Starting off in flat calm conditions

Lunch was on a broad sandy beach in Open Cove

Thursday, 21 May 2015

Sea kayaking from Royston to Kingfisher Oceanside Resort with the Comox Valley Paddlers

by Keith and Heather Nicol  
  On Wednesday evening May 20 we joined the Comox Valley Paddlers (CVP) for a trip from the Royston waterfront to Kingfisher Oceanside Resort. We had just joined the CVP and this was our first outing with this group. Overall we had about 20 people on the water and although most were in sea kayaks there was also a canoe and a foot peddle style kayak which we had not seen before. We put in around 6:30 pm  but just prior to launching we were given a quick briefing about the trip and that if we had time on our return from Kingfisher Oceanside Resort we might try paddling up the Trent River. The weather was perfect with just a light breeze and our convoy of paddlers headed south along the shore. Before long someone shouted “Orca” and there is the distance was the distinct fin of a killer whale. This attracted everyone’s attention and we all swung our kayaks around to check it out. But it that was the last we saw of it!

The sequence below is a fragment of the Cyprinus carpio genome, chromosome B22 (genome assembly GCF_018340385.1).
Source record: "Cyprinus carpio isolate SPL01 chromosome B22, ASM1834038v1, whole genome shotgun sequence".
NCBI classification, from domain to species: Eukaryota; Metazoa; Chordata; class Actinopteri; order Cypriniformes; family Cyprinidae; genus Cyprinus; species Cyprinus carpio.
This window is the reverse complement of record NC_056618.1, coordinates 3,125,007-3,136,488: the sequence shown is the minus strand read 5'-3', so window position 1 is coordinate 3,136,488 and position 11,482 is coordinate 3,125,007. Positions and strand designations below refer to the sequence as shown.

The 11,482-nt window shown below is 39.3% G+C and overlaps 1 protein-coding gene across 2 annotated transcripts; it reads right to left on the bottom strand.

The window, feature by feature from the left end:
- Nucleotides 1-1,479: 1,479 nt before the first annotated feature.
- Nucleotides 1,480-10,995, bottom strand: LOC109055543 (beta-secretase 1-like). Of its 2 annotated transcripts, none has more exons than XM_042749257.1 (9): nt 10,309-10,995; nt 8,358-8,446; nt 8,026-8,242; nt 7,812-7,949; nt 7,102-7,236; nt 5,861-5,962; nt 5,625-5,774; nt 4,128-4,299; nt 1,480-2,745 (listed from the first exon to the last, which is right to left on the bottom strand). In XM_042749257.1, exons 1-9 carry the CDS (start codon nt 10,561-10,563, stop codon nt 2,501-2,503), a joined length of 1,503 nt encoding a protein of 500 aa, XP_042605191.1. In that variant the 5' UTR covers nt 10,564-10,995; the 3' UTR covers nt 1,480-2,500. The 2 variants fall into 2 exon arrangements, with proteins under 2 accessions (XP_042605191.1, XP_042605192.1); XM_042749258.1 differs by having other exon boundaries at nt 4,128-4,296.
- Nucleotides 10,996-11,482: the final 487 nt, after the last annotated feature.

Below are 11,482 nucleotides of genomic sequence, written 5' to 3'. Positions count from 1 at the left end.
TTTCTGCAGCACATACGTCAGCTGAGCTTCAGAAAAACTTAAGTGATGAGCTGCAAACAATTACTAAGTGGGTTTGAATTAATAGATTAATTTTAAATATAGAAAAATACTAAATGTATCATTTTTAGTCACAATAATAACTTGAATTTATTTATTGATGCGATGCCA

All eyes are on the Orca
     We paddled just past Kingfisher Lodge and then turned back toward the Trent River.  By now the tide was high and we were able to ascend to just past the highway bridge before shallow water forced the end of that side trip. We paddled back to our launch point just as the sun was setting! Overall it was a great introduction to the paddling club and we were struck by how friendly everyone was. For more information on the Comox Valley Paddlers see: and on their web page they have a listing of their summer paddling schedule. Check it out. 
The night was perfect for paddling

We ended with a short paddle up the narrow Trent River